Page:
"The wild sorel and celery, both excellent anti-scorbutics, were to be found in abundance. Sea-calves and seals, as well as penguins, were so numerous that it was impossible to walk upon the strand without seeing them rush away in herds. Animals resembling wolves, but more like foxes in shape, with the exception of their height and tails, several times attacked the sailors, who had great difficulty in defending themselves. It would be no easy task to guess how they came here, distant as the country is from any other continent,—by at least a hundred leagues; or to imagine where they found shelter, in a country barren of vegetation, producing only rushes, sword-grass, and not a single tree."

The account of this portion of Byron's voyage, in Didot's biography, is a tissue of errors.

"The flotilla," says M. Alfred de Lacaze, "became entangled in the Straits of Magellan, and was forced to put into a bay near Port Famine, which was named Port Egmont." A singular mistake, which proves how lightly the articles of this important collection were sometimes written.

Byron took possession of Port Egmont and the adjacent isles, called Falkland, in the name of the King of England. Cowley had named them Pepys Islands, but in all probability the first discoverer was Captain Davis in 1592. Two years later Sir Richard Hawkins found land which was thought to be the same, and named it Virginia, in honour of his queen Elizabeth. Lastly, vessels from St. Malo visited this group, and no doubt it was owing to this fact that Frezier called them the Malouines Islands.

Map of the Eastern Hemisphere
Engraved by E. Morieu 23, r. de Brea Paris.
Straits of Magellan, after Bougainville
Gravé par E. Morieu.

After having named a number of rocks, islets, and capes, Byron left Port Egmont on the 27th of January, and set sail for Port Desire, which he reached nine days later. There he found the Florida—a transport vessel, which had brought from England the provisions and necessary appliances for his long voyage.

But this anchorage was too dangerous. The Florida and the Tamar were in too bad a condition to be equal to the long operation of transhipment. Byron therefore sent one of his petty officers, who had a thorough knowledge of the Strait of Magellan, on board the Florida, and with his two consorts set sail for Port Famine. He met with a French ship so many times in the straits, that it appeared as if she were bent upon the same course as himself. Upon returning to England, he ascertained that she was the Aigle, Captain M. de Bougainville, who was coasting Patagonia in search of the wood needed by the French colony in the Falkland Islands.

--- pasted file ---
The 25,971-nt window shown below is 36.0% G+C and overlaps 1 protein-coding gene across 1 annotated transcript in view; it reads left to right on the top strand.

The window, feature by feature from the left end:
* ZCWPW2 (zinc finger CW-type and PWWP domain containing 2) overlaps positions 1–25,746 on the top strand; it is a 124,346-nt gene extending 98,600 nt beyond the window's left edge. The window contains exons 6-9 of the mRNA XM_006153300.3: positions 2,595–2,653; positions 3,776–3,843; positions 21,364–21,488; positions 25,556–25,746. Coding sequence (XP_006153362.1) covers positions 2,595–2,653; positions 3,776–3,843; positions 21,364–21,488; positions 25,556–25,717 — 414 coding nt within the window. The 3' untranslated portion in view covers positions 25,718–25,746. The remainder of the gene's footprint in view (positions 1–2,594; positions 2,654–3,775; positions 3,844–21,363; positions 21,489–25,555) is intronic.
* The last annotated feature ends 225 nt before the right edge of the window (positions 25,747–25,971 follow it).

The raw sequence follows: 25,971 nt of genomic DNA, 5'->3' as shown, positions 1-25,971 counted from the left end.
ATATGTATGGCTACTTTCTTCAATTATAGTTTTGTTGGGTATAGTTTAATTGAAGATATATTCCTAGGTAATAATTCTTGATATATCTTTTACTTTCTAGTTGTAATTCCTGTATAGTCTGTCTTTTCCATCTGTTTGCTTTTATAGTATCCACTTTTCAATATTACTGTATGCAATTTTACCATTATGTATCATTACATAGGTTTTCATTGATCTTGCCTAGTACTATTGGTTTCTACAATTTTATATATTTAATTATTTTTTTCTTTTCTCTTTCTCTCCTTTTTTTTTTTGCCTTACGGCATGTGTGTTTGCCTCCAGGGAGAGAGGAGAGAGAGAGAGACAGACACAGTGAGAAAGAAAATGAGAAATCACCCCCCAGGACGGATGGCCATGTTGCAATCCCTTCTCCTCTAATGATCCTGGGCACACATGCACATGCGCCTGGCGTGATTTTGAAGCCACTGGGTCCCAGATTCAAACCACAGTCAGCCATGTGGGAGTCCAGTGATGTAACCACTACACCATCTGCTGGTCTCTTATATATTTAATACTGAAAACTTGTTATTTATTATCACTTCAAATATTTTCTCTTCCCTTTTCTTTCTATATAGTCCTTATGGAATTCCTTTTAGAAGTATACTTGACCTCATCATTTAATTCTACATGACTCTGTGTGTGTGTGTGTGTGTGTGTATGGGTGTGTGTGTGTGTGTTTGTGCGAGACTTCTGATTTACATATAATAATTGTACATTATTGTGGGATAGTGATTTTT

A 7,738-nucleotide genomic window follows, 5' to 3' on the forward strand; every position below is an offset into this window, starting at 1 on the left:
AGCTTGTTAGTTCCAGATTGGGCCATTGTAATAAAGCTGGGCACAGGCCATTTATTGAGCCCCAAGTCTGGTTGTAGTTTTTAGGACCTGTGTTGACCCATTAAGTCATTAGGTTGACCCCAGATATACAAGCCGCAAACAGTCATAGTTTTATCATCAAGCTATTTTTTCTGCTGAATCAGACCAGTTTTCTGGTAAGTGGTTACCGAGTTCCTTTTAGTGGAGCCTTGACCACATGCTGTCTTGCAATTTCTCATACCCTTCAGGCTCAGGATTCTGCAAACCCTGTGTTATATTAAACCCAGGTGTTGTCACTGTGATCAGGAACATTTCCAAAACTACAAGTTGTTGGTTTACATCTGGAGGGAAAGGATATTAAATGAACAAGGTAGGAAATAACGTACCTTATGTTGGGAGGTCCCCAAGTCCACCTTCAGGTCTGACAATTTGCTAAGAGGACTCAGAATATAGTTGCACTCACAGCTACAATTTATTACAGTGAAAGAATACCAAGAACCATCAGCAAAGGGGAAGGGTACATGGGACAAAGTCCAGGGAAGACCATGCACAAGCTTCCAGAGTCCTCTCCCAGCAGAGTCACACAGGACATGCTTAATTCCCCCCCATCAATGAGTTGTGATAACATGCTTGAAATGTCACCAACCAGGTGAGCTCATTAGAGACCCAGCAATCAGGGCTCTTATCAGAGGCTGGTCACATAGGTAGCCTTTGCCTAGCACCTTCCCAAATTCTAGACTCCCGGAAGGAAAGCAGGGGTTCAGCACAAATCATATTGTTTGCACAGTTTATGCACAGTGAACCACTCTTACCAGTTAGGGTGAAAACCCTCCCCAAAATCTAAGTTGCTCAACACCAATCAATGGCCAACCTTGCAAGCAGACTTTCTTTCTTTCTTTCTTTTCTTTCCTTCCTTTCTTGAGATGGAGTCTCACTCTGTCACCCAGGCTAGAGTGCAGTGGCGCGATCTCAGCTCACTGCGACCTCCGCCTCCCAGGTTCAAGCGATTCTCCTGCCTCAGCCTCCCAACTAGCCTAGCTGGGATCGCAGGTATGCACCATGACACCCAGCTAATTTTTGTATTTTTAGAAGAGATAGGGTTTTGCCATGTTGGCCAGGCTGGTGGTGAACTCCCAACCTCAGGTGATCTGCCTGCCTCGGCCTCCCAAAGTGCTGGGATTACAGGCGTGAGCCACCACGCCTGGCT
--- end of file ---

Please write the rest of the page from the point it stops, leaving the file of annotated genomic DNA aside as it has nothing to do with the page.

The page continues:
During the various excursions in the straits, the English expedition received several visits from the inhabitants of Tierra del Fuego.

"I have never seen such wretched beings," says Byron; "they were entirely naked, with the exception of a skin thrown across the shoulders. They offered me the bows and arrows with which they were armed in exchange for beads, necklaces, and other trifles. Their arrows, which were two feet long, were made of cane, and pointed with greenish stone; the bows were three feet long and were furnished with catgut for strings.

"Their nourishment consisted of certain fruits, mussels, and the remains of putrid fish thrown upon the beach during the storms. Pigs only could have relished their food. It consisted of large pieces of whale, already putrified, the odour of which impregnated the air for some distance. One of them tore the carrion in pieces with his teeth, and handed the bits to his companions, who devoured them with the voracity of wild beasts.

"Several of these miserable beings decided to come on board. Wishing to give them a pleasant reception, one of my petty officers played the violin and the sailors danced. This delighted them. Anxious to show their appreciation, one of their number hastened to his pirogue (small boat) and returned with a little bag of wolf-skin, containing a red ointment, with which he rubbed the face of the violinist. He was anxious to pay me the same attention, but I drew back. He then tried every means of overcoming my delicacy, and I had great difficulty in avoiding the mark of esteem he was so anxious to give me."

One of them tore the carrion with his teeth
"One of them tore the carrion with his teeth."

It will not be out of place here to record the opinion held by Byron, an experienced seaman, upon the advantages and disadvantages offered to the passage through the Straits of Magellan. He does not agree with the majority of navigators who have visited these latitudes. He says,—

"Our account of the difficulties and dangers we encountered may lead to the idea that it is not prudent to attempt this passage, and that ships leaving Europe for the southern seas, should prefer to double Cape Horn. I am by no means of this opinion, although I have twice doubled Cape Horn. There is one season in the year when not only one ship, but an entire fleet, might safely cross the straits, and to profit by this season one should enter them in the month of December. One inestimable advantage which should weigh with all navigators is that celery, scurvy-grass, fruits, and other anti-scorbutic vegetables abound. Such obstacles as we encountered, and which delayed us from the 17th of February till the 8th of April in the straits, were mainly due to the equinoctial season, a season which is invariably stormy, and which, more than once, tried our patience."